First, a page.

Even though it falls on a weekday, area schools cannot be accused of causing any shortage of attendance at this areaís several Fourth of July celebrations ó as happened when school was scheduled for Memorial Day this year. And while some groups seek to draw parallels between the two holidays, they each celebrate a very different thing.
July 4, 1776, is the day that we celebrate our nationís freedom from an overseas government. Itís the day when the second Continental Congress voted to approve the Declaration of Independence, which announced the intent of the original 13 colonies to be free of Englandís rule. At that time our nation was made up of 2.5 million Americans, a number which has grown to an estimated 304 million today. Many say that democracy was born that day, that the nation was born. Neither is technically accurate, but that takes nothing away from the importance of the Fourth.
The holiday was celebrated in some cities as early as 1777, but it didnít gain widespread popularity until after the War of 1812 ó another conflict with England. In the coming years, major events were planned around the holiday, events like the opening of the Erie Canal ó an important interstate trade route ó in 1825.
Over the years fireworks and barbecues have become staples of the holiday, but at its core, the Fourth of July is a patriotic holiday, one where we celebrate the nation we live in, and its role in the world. A patriot is defined as someone who ďloves and zealously supports his country.Ē While Iím sure that nearly every one of us would rather live in the United States than any other country, I wonder how many different interpretations of ďlove and zealously supportĒ there are when people assign the title of patriot to another.
As our troops continue to engage in this nationís war on terror, many groups encourage us to show our support for the troops. If one doesnít, the trendy reaction is to accuse them of not being patriotic. As the presidential campaign enters full swing, the questions about one candidateís patriotic credentials are almost as numerous as the otherís praises. While the latterís track record would seem to prove his love of the country and dedication to it, unfounded internet and e-mail rumors seem to be the basis of criticism about the former.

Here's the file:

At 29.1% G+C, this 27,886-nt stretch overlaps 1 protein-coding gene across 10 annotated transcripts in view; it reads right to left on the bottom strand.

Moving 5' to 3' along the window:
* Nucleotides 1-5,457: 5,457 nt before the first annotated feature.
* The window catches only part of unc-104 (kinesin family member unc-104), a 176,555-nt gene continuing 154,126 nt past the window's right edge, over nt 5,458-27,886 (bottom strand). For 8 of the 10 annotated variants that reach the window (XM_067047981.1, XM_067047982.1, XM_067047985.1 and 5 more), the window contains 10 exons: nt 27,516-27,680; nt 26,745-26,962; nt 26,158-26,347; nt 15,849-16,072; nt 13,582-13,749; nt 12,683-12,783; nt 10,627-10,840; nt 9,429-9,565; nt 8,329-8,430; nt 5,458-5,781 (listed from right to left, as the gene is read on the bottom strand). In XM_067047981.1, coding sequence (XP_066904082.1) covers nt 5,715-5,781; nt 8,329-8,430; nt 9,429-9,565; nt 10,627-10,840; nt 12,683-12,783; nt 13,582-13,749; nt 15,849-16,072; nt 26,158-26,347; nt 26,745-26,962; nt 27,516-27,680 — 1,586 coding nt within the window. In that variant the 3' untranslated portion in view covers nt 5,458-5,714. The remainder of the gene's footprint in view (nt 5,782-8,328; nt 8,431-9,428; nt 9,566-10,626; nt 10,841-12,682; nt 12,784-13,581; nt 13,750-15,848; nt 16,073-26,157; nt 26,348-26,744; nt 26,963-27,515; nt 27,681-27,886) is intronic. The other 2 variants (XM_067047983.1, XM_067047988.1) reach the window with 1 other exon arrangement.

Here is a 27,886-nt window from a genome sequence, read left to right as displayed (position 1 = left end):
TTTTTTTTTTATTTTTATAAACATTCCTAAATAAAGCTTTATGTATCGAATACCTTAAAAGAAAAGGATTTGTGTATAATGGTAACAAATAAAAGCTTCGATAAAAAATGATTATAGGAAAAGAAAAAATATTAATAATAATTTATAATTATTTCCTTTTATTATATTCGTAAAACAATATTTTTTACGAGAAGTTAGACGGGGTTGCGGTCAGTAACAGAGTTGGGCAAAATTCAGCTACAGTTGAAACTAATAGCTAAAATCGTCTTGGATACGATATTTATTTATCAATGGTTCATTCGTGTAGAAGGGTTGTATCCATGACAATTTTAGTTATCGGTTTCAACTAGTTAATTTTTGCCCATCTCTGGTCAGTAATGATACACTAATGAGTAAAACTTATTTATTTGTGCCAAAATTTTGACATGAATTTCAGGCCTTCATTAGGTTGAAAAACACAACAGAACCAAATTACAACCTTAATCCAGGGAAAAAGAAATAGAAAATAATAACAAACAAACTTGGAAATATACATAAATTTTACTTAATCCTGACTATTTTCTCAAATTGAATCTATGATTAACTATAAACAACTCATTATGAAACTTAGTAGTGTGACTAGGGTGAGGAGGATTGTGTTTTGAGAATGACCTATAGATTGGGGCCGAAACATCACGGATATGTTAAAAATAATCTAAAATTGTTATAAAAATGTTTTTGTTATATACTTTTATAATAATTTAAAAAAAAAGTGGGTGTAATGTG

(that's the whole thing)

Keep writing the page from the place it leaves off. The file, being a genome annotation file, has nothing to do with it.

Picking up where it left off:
In a 592-word guest editorial from supportourtroops.org, in which the group encourages us to remember the men and women who serve in this nationís armed forces, there are 24 references to supporting those troops ó or some variation of that concept. Itís not until the word number 554, in the next to last paragraph, that the author actually approaches defining that support, and then itís only to say ďcommit to personally do something tangible.Ē Without criticizing this group in particular, their message like so many others comes across as more style than substance. And thatís also a criticism that surfaces when our nation celebrates holidays like Memorial Day, the Fourth of July and Veterans Day. Lots of good messages, but little of substance in them.
We do need to support our troops by keeping them in our prayers, helping their families maintain a normal lifestyle by offering to help around the house and checking in periodically, as well as sending letters, cards and supplies to the men and women in the field. We also need to keep in mind the true meaning of the holidays we celebrate. They are more than a day off from work or school, more than a chance to go to the lake or cook out. We can do those things on any day of the year. National holidays are often a time of both celebration and reflection. They are so because they are held to recognize important events that helped shape our nationís history. As such, they should be more than catchy slogans and party-hats.
Bill Crist is associate publisher and general manager of the Brownwood Bulletin. His column appears on Wednesday. He may be reached by e-mail at firstname.lastname@example.org.